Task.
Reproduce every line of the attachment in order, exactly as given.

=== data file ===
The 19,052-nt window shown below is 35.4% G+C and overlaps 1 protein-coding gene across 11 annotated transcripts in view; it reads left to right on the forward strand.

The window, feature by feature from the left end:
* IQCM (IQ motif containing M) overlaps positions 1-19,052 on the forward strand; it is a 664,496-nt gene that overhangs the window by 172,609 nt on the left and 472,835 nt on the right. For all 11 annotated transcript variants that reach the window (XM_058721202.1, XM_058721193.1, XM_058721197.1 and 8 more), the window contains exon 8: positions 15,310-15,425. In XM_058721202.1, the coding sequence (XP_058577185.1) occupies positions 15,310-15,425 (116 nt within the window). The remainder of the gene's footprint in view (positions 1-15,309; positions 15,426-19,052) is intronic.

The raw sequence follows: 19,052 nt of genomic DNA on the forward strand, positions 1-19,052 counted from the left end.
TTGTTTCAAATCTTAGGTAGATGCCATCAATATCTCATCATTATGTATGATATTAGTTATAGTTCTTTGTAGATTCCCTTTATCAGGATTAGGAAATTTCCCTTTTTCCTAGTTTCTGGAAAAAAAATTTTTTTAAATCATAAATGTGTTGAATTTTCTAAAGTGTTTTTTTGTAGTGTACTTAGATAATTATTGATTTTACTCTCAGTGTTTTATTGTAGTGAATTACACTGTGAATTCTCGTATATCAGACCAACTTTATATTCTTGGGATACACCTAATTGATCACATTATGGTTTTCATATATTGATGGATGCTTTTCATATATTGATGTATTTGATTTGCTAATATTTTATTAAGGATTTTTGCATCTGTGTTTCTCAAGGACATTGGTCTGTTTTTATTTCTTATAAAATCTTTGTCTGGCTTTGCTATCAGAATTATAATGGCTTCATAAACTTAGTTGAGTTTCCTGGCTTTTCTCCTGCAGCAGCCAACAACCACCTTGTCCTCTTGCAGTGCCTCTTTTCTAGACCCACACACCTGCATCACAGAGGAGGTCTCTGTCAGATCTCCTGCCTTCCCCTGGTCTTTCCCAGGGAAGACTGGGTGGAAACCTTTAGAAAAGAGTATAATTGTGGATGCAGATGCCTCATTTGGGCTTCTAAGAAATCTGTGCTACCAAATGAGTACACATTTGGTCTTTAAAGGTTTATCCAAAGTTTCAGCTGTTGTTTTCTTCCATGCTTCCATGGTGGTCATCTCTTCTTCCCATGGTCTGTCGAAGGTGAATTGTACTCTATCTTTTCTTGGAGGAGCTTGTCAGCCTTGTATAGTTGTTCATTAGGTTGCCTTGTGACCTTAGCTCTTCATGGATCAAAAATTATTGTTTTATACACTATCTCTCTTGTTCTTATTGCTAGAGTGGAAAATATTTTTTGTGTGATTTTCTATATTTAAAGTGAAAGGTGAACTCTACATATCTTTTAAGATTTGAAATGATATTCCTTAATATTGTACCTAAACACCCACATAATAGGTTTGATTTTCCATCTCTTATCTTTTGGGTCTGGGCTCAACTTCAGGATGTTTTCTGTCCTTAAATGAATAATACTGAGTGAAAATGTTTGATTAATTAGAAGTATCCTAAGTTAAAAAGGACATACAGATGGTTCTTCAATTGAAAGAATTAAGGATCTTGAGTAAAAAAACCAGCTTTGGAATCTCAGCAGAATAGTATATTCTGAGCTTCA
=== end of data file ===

The 19,052-nt window shown below is 35.4% G+C and overlaps 1 protein-coding gene across 11 annotated transcripts in view; it reads left to right on the forward strand.

The window, feature by feature from the left end:
* IQCM (IQ motif containing M) overlaps positions 1-19,052 on the forward strand; it is a 664,496-nt gene that overhangs the window by 172,609 nt on the left and 472,835 nt on the right. For all 11 annotated transcript variants that reach the window (XM_058721202.1, XM_058721193.1, XM_058721197.1 and 8 more), the window contains exon 8: positions 15,310-15,425. In XM_058721202.1, the coding sequence (XP_058577185.1) occupies positions 15,310-15,425 (116 nt within the window). The remainder of the gene's footprint in view (positions 1-15,309; positions 15,426-19,052) is intronic.

The raw sequence follows: 19,052 nt of genomic DNA on the forward strand, positions 1-19,052 counted from the left end.
TTGTTTCAAATCTTAGGTAGATGCCATCAATATCTCATCATTATGTATGATATTAGTTATAGTTCTTTGTAGATTCCCTTTATCAGGATTAGGAAATTTCCCTTTTTCCTAGTTTCTGGAAAAAAAATTTTTTTAAATCATAAATGTGTTGAATTTTCTAAAGTGTTTTTTTGTAGTGTACTTAGATAATTATTGATTTTACTCTCAGTGTTTTATTGTAGTGAATTACACTGTGAATTCTCGTATATCAGACCAACTTTATATTCTTGGGATACACCTAATTGATCACATTATGGTTTTCATATATTGATGGATGCTTTTCATATATTGATGTATTTGATTTGCTAATATTTTATTAAGGATTTTTGCATCTGTGTTTCTCAAGGACATTGGTCTGTTTTTATTTCTTATAAAATCTTTGTCTGGCTTTGCTATCAGAATTATAATGGCTTCATAAACTTAGTTGAGTTTCCTGGCTTTTCTCCTGCAGCAGCCAACAACCACCTTGTCCTCTTGCAGTGCCTCTTTTCTAGACCCACACACCTGCATCACAGAGGAGGTCTCTGTCAGATCTCCTGCCTTCCCCTGGTCTTTCCCAGGGAAGACTGGGTGGAAACCTTTAGAAAAGAGTATAATTGTGGATGCAGATGCCTCATTTGGGCTTCTAAGAAATCTGTGCTACCAAATGAGTACACATTTGGTCTTTAAAGGTTTATCCAAAGTTTCAGCTGTTGTTTTCTTCCATGCTTCCATGGTGGTCATCTCTTCTTCCCATGGTCTGTCGAAGGTGAATTGTACTCTATCTTTTCTTGGAGGAGCTTGTCAGCCTTGTATAGTTGTTCATTAGGTTGCCTTGTGACCTTAGCTCTTCATGGATCAAAAATTATTGTTTTATACACTATCTCTCTTGTTCTTATTGCTAGAGTGGAAAATATTTTTTGTGTGATTTTCTATATTTAAAGTGAAAGGTGAACTCTACATATCTTTTAAGATTTGAAATGATATTCCTTAATATTGTACCTAAACACCCACATAATAGGTTTGATTTTCCATCTCTTATCTTTTGGGTCTGGGCTCAACTTCAGGATGTTTTCTGTCCTTAAATGAATAATACTGAGTGAAAATGTTTGATTAATTAGAAGTATCCTAAGTTAAAAAGGACATACAGATGGTTCTTCAATTGAAAGAATTAAGGATCTTGAGTAAAAAAACCAGCTTTGGAATCTCAGCAGAATAGTATATTCTGAGCTTCA